a photoconductive target including a transparent electrode layer for transmitting incident light from outside and a photoconductive layer for generating and storing a signal charge in response to the incident light;
a plurality of electron beam emitters disposed adjacent said photoconductive layer of said photoconductive target, each electron beam emitter capable of assuming alternatively an activated state, in which the electron beam emitter emits electrons, and an inactivated state;
control means for temporarily changing over the state of said electron beam emitters to change the emitters which are emitting electrons from among said electron beam emitters such that at any point in time at least a first one with a second one of said electron beam emitters are emitting electrons and at an immediately subsequent point in time at least the second one and a third one of said electron beam emitters are emitting electrons;
means for reading a signal charge stored in a portion of said photoconductive layer; and
means for reading out signal charge of one pixel by using a plurality of electron beam emitters.
4. An imaging apparatus comprising:
a photoconductive target including a transparent electrode layer for transmitting incident light from outside and a photoconductive layer for generating and storing a signal charge in response to the incident light;
a plurality of electron beam emitters disposed adjacent said photoconductive layer of said photoconductive target, each electron beam emitter capable of assuming alternatively an activated state, in which the electron beam emitter emits electrons, and an inactivated state;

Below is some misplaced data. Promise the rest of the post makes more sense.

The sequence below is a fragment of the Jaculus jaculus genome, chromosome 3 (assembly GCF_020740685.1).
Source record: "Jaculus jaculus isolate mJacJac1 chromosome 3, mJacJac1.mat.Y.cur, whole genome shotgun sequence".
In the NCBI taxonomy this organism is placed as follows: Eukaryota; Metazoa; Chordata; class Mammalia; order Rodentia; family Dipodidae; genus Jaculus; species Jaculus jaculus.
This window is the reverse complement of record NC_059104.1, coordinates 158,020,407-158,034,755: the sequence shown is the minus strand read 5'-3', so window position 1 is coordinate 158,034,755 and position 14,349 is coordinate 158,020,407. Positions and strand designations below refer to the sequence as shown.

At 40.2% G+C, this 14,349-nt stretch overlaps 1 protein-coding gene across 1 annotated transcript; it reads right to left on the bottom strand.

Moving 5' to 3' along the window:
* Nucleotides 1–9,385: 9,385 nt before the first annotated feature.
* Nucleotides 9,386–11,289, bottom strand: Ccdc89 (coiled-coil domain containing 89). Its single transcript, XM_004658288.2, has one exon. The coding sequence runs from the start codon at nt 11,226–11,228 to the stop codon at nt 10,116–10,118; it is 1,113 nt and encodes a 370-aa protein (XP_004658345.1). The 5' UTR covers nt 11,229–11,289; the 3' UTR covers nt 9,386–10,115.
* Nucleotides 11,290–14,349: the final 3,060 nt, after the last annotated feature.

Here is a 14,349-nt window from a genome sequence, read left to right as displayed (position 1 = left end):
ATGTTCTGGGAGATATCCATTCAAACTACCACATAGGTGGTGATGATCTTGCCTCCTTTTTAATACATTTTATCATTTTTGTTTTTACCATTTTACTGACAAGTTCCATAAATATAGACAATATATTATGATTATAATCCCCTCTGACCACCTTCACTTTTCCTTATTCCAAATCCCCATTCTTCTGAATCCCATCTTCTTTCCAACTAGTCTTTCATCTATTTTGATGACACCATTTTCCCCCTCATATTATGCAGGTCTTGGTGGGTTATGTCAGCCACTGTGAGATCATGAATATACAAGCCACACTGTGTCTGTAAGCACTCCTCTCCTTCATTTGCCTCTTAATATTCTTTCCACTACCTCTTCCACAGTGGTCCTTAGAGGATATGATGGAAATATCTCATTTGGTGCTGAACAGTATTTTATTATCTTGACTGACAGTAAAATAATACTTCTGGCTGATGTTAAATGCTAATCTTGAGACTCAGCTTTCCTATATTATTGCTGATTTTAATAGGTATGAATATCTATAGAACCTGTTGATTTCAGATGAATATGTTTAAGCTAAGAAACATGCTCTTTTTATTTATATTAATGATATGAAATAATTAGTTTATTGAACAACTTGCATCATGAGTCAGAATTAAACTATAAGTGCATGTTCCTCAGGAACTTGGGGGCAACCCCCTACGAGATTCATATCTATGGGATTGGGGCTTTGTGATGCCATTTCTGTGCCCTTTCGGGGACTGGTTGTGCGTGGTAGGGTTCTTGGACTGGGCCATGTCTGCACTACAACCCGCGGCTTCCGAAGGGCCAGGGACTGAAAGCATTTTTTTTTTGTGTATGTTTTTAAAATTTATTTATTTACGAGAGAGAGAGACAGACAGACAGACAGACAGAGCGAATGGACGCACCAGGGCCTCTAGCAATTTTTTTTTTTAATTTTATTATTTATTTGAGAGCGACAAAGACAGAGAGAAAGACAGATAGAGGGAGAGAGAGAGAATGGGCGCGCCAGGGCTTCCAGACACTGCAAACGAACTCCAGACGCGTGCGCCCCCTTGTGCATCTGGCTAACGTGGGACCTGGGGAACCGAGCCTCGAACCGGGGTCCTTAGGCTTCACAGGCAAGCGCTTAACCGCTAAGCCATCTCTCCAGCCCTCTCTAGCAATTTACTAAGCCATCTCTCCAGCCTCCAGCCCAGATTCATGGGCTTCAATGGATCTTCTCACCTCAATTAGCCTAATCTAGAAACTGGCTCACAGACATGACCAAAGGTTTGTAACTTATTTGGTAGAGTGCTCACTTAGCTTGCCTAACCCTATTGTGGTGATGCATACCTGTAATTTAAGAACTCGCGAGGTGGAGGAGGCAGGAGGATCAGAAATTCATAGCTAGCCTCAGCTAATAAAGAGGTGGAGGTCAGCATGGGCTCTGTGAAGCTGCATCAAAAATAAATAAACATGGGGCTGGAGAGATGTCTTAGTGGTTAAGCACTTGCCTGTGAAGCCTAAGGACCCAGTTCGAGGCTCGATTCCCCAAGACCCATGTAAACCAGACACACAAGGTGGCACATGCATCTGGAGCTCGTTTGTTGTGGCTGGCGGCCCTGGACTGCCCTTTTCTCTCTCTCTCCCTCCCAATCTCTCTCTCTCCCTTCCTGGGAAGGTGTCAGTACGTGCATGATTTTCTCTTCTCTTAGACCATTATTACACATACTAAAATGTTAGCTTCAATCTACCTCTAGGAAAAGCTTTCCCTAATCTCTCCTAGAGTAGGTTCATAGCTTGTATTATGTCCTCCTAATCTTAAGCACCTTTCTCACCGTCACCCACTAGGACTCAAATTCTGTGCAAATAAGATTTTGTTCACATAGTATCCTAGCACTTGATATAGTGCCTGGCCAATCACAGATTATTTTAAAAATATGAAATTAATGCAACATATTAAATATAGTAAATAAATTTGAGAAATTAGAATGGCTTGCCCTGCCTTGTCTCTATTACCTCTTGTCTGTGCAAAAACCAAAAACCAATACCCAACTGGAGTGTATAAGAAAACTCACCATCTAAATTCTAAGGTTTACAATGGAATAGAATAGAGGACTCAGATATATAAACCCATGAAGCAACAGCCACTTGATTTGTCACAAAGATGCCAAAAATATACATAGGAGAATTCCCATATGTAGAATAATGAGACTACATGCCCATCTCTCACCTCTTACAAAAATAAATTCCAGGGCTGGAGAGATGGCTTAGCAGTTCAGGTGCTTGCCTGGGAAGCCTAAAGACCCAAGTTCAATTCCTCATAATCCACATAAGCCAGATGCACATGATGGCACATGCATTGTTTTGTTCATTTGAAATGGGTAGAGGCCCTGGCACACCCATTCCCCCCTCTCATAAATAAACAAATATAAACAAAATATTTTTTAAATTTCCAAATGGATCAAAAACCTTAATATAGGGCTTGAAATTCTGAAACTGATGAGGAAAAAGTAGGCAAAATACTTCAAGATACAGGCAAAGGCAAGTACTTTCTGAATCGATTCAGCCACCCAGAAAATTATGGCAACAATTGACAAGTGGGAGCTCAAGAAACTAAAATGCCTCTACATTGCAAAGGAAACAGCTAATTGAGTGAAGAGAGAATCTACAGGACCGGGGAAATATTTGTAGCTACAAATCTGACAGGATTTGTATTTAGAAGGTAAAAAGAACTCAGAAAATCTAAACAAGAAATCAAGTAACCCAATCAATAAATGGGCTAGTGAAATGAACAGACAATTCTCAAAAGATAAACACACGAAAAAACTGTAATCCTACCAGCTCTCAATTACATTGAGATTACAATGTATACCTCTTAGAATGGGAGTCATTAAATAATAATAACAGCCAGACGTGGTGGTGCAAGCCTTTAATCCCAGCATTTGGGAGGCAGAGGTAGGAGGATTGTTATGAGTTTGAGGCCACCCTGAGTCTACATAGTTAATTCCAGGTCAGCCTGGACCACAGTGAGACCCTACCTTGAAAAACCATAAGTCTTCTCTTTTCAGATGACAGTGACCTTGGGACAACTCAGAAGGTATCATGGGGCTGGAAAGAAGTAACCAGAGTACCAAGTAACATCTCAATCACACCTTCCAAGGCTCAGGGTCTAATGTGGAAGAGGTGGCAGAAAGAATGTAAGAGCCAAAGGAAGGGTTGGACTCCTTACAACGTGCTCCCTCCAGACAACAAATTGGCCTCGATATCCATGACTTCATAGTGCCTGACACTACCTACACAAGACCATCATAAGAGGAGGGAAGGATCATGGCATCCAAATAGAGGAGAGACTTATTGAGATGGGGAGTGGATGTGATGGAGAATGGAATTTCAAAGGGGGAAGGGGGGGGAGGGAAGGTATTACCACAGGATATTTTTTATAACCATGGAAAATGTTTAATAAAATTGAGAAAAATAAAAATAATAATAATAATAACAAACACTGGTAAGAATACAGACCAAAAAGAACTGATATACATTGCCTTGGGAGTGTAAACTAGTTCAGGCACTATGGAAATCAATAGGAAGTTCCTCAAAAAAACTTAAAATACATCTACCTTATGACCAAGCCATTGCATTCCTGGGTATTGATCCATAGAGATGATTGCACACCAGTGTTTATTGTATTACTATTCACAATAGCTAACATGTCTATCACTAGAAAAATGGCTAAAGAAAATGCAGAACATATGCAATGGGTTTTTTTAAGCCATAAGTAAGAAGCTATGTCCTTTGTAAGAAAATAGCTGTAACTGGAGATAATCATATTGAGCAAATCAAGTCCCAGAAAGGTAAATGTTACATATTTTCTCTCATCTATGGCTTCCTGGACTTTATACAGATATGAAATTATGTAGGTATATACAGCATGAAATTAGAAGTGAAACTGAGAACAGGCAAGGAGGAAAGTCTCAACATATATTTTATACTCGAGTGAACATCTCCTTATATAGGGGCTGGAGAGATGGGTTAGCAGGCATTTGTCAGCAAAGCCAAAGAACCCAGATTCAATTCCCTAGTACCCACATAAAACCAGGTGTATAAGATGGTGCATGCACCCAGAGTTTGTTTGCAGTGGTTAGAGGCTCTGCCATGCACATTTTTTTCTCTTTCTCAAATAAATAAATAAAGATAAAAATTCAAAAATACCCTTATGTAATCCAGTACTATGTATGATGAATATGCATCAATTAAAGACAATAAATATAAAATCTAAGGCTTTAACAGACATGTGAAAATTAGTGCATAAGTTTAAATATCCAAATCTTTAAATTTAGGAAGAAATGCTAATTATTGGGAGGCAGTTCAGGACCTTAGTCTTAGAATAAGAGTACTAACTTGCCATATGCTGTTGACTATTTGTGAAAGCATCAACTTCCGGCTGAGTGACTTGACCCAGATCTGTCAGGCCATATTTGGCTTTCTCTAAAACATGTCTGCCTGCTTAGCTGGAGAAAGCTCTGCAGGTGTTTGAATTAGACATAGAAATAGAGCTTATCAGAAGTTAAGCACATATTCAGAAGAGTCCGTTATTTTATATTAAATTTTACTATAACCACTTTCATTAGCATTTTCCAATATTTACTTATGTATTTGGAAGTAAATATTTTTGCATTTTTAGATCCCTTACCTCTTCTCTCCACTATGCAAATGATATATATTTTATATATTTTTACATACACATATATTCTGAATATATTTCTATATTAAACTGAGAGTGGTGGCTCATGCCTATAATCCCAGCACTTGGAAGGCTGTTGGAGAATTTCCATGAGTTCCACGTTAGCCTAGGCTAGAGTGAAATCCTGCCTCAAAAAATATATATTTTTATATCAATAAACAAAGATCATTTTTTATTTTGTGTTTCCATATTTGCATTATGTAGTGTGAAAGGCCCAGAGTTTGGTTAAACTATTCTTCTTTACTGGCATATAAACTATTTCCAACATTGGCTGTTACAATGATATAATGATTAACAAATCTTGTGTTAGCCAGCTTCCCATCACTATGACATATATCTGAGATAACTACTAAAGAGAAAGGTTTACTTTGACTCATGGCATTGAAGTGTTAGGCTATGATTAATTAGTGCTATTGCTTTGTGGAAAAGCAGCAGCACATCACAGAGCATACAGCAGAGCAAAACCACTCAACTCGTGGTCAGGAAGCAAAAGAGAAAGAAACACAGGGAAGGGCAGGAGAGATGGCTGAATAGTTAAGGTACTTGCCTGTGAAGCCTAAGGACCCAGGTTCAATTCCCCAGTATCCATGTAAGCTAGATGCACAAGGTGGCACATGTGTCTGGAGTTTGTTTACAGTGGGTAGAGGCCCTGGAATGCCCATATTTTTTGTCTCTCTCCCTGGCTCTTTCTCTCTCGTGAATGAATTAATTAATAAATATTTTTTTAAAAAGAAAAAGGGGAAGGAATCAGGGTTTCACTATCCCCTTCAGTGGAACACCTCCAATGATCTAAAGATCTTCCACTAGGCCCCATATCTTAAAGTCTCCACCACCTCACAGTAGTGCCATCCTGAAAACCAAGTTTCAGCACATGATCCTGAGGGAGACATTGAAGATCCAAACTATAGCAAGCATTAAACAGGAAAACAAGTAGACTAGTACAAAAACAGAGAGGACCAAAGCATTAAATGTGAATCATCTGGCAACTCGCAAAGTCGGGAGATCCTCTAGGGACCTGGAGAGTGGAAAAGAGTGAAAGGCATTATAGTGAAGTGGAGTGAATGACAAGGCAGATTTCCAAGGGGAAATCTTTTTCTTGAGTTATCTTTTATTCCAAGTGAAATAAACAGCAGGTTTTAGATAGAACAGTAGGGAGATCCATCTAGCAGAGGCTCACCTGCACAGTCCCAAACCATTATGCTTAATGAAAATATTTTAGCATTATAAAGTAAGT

control means for temporarily changing over the state of said electron beam emitters to change the emitters which are emitting electrons from among said electron beam emitters; and
means for reading signal charge stored in a portion of said photoconductive layer;
wherein said transparent electrode layer comprises a plurality of electrically separated partial electrodes.
5. An imaging apparatus according to claim 4, wherein said control means causes a lesser plurality of said plurality of electron beam emitters to assume the activated states so that an area of the photoconductive target corresponding to a plurality of said partial electrodes is radiated by electron beams, and wherein said reading means reads out in parallel signal charge values stored in respective portions of said photoconductive layer.
6. An imaging apparatus according to claim 4, wherein said read means includes means for applying a first electron beam to first area of said photoconductive target to read signal charge stored therein, and for applying a second electron beam to a second area of said photoconductive target.
7. An imaging apparatus according to claim 4, wherein said reading means includes means for reading out signal charge stored on at least a part of said photoconductive target by conducting electron beam scanning a plurality of times, and means for combining the read out signals, thereby to form a video signal.